The wooded ridge of the Wrekin rises south of Wellington as a well-known landmark. Offering fantastic views, a challenging but manageable climb and beautiful natural surroundings close to town, it is understandably popular
Car parking is available at the Forest Glen to the north of the hill (Shropshire Wildlife Trust car park and some roadside parking). This gets very busy at peak times – please ensure that you park safely, do not obstruct the highway, and take care crossing the road.
The Wrekin can also be reached by a longer walk from Wellington through the Ercall woods, or from Little Wenlock or Ironbridge. The lanes on the south side of the Wrekin are small and parking is extremely limited. This does however mean that these roads are quiet and good to walk or cycle – the Shropshire Way approaches the south of the Wrekin from Little Wenlock along Spout Lane. To the north of the Wrekin is the smaller wooded hill of the Ercall and the extensive Limekiln Woods.
The main path up from the Forest Glen is well surfaced and easy to follow. It turns sharp right at one point and then back left near the Halfway House, before rising to the open ground near the top of the hill. The route is just over a mile each way.
There are quieter public footpaths leading around the hill and a couple of permissive paths which join them. The Wrekin can be climbed or walked around as part of longer walks from the surrounding area – for a map and more information see here and the links below.
Be a considerate visitor
The Wrekin is a special place, and everyone who enjoys it can help to keep it that way by following some common sense behaviour about visiting the countryside.
Permission should be obtained from the landowners for organised events on the hill. The AONB Partnership can put you in touch with them
The Wrekin is made of very ancient ‘Uriconian’ volcanic rocks (though its shape does not in fact come from having been ‘a volcano’). The Ercall Quarry also has fascinating geology, with a great example of a transition to some of the earliest rocks bearing shelly fossils (aka ‘when life got hard’). The north side of the Wrekin has lovely oak woodlands with associated wildlife, and there is rough grassland and fragments of heathland on the open hilltop. The Wrekin hillfort, stronghold of the Cornovii, is a major prehistoric earthwork which cannot fail to impress, while the woods conceal relics of charcoal burning platforms associated with early industry in the Ironbridge Gorge. Legend has it that the Wrekin was created by a giant who dropped a sack of earth, or was it two Giants quarrelling? Passing through the Needle’s Eye, a rock cleft near the summit, is supposed to be an initiation to being a true Salopian, or else a good omen for marriage.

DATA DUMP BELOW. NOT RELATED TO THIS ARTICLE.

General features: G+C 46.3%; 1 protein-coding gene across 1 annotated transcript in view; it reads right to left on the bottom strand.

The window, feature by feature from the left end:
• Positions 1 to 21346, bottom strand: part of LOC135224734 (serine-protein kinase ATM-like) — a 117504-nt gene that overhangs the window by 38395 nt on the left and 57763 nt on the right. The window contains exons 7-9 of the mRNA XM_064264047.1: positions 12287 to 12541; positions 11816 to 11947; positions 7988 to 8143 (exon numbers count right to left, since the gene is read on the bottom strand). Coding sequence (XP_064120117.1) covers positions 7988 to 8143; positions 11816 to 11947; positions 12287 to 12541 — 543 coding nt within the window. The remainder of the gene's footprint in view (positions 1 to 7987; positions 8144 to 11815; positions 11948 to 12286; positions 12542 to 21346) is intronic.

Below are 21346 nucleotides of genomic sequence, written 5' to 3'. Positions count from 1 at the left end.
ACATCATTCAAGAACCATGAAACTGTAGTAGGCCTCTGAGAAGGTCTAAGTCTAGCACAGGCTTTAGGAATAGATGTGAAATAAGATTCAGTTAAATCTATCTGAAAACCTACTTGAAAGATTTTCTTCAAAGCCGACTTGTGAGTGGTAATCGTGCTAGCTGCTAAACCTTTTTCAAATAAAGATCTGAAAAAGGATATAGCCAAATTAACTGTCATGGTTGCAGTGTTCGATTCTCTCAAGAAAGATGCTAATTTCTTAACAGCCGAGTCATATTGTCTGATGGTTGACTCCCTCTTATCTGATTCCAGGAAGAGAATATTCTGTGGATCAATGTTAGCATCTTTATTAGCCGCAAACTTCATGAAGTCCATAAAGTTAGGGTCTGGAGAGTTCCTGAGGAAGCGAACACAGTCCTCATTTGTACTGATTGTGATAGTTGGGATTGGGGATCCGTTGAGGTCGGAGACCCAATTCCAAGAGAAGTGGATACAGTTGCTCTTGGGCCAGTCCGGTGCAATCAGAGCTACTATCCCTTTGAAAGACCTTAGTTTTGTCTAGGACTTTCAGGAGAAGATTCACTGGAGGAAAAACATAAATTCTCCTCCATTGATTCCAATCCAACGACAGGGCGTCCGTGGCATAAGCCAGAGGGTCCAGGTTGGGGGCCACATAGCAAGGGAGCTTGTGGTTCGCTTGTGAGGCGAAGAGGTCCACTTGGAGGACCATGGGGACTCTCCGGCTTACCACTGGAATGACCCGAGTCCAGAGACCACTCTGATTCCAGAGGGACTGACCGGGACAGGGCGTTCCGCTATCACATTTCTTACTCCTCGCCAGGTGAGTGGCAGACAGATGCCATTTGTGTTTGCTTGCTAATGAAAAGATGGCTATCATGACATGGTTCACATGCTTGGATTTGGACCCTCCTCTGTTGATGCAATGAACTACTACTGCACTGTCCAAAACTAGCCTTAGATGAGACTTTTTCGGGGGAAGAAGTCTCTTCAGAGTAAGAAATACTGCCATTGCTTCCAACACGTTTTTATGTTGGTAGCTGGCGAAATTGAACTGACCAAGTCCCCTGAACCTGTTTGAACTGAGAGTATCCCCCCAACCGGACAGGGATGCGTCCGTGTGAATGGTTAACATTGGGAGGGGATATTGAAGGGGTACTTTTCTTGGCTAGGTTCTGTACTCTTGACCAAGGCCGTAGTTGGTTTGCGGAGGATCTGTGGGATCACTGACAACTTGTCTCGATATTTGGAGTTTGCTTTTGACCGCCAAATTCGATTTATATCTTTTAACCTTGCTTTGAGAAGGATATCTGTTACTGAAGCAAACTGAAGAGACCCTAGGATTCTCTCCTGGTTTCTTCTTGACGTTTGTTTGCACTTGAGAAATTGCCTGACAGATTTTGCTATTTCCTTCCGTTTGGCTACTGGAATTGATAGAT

Though well loved by many, the Wrekin is privately owned. Access is via public rights of way or specific permission, like in most areas of working countryside. Problems on public rights of way should be reported to the Rights of Way department of Telford & Wrekin Council for the north side of the hill, and to Shropshire Council for the south side of the hill.
A group of organisations and individuals called the Wrekin Forest Partnership work together with landowners in the area to try to conserve the qualities of the landscape and encourage responsible public enjoyment. No single organisation has responsibility for the hill. Some of the woods are actively managed for timber production alongside landscape and wildlife benefits.
The Wrekin is part of the Shropshire Hills Area of Outstanding Natural Beauty (AONB), recognising the national importance of its landscape. Parts of it are also protected as Sites of Special Scientific Interest, Scheduled Ancient Monuments and other such designations. Shropshire Wildlife Trust are developing a new project for the Wrekin and have opportunities for volunteering.
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